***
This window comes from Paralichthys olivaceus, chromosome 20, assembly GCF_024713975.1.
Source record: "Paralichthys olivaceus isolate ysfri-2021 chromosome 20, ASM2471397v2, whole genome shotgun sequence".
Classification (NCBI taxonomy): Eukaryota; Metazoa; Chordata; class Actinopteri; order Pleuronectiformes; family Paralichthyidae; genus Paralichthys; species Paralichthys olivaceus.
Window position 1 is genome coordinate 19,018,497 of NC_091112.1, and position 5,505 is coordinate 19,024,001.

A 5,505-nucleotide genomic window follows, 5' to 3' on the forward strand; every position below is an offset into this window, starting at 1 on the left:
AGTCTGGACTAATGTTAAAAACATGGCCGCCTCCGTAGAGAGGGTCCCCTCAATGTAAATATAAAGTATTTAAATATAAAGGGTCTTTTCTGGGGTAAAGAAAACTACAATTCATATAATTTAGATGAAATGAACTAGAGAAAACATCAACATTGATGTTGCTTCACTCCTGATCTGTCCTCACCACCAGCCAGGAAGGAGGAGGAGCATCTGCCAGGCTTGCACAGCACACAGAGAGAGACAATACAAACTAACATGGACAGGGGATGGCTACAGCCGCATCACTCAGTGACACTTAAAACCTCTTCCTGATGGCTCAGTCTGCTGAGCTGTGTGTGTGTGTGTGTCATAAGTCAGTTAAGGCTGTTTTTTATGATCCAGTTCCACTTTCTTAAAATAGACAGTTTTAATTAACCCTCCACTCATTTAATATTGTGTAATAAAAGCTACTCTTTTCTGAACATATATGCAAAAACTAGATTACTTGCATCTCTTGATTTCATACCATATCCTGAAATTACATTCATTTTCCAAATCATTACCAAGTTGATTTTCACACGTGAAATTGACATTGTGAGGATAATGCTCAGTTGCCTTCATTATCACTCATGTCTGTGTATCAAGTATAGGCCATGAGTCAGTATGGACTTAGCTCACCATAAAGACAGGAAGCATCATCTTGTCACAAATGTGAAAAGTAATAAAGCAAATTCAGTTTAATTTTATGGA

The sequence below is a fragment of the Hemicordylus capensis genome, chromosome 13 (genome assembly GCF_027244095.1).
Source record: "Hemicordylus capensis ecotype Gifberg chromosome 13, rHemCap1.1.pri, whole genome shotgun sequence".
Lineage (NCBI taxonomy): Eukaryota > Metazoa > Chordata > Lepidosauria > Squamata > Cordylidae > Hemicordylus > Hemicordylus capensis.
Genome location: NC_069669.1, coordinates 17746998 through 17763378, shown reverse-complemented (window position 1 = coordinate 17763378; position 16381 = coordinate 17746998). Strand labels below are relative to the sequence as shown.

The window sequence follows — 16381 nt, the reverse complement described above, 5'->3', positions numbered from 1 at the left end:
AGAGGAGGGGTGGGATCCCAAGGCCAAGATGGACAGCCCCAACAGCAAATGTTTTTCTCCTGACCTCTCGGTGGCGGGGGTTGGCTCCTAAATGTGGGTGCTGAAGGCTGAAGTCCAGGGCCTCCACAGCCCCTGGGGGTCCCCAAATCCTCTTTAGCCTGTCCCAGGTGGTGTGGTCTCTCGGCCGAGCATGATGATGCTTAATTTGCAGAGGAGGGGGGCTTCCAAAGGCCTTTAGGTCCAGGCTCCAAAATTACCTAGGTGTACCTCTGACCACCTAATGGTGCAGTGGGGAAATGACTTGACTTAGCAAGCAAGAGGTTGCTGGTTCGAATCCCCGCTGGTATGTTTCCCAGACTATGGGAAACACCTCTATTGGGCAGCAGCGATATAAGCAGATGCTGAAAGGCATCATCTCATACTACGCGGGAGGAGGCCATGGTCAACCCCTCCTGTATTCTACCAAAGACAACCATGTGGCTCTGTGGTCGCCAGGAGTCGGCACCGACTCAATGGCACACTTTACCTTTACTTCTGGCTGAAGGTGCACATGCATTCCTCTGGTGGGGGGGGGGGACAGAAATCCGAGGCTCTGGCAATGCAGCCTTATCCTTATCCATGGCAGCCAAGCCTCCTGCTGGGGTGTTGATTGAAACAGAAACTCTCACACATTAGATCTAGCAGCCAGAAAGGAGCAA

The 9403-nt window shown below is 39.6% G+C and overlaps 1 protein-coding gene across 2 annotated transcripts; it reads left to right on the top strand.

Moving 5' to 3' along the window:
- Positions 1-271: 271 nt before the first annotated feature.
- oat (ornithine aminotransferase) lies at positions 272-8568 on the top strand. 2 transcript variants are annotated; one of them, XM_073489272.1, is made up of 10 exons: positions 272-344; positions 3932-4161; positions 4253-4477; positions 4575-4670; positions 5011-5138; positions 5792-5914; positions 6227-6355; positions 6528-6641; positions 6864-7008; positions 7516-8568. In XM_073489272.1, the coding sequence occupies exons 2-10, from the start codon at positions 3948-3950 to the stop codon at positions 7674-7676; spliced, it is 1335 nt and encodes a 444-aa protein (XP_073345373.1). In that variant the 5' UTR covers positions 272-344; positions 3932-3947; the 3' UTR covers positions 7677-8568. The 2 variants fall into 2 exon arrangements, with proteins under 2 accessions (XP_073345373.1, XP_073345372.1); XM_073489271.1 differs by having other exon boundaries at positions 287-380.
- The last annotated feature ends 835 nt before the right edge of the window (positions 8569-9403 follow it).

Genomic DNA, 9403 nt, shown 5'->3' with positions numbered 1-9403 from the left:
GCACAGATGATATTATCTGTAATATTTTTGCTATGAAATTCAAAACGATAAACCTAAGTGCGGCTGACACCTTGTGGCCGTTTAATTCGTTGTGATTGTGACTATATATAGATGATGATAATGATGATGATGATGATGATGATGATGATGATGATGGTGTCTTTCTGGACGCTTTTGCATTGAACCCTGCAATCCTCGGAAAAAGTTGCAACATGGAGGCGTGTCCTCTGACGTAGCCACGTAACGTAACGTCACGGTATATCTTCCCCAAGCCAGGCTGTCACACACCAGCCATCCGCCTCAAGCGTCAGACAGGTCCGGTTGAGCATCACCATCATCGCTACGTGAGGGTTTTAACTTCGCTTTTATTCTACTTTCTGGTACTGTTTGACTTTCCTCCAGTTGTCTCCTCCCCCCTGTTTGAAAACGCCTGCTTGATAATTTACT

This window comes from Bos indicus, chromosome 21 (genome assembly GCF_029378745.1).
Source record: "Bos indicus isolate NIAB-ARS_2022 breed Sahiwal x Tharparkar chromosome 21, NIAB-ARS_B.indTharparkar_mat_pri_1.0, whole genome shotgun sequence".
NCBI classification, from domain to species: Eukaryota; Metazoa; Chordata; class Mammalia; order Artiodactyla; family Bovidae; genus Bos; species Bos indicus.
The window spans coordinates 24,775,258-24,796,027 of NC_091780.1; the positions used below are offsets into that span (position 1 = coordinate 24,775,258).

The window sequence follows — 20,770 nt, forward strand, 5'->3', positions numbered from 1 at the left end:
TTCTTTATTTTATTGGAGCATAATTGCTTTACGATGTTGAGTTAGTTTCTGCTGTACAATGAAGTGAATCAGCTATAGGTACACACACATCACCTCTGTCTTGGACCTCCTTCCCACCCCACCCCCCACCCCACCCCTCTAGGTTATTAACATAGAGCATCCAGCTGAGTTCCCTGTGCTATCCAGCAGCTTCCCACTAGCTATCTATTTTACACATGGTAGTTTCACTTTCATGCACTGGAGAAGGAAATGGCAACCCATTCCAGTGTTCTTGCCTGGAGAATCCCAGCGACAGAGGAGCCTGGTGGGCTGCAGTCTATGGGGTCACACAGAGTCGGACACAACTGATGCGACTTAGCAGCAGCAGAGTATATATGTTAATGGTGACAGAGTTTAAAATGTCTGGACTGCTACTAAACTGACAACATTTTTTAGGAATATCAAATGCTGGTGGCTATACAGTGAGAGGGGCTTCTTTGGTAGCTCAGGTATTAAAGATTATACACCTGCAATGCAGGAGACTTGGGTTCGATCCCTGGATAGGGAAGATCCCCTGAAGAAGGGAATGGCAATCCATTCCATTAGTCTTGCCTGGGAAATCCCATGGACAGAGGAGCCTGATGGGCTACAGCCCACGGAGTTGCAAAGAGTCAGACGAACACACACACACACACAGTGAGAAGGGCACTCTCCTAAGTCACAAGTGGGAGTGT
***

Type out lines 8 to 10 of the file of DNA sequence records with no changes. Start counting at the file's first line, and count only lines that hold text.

Source record: "Hemicordylus capensis ecotype Gifberg chromosome 13, rHemCap1.1.pri, whole genome shotgun sequence".
Lineage (NCBI taxonomy): Eukaryota > Metazoa > Chordata > Lepidosauria > Squamata > Cordylidae > Hemicordylus > Hemicordylus capensis.
Genome location: NC_069669.1, coordinates 17746998 through 17763378, shown reverse-complemented (window position 1 = coordinate 17763378; position 16381 = coordinate 17746998). Strand labels below are relative to the sequence as shown.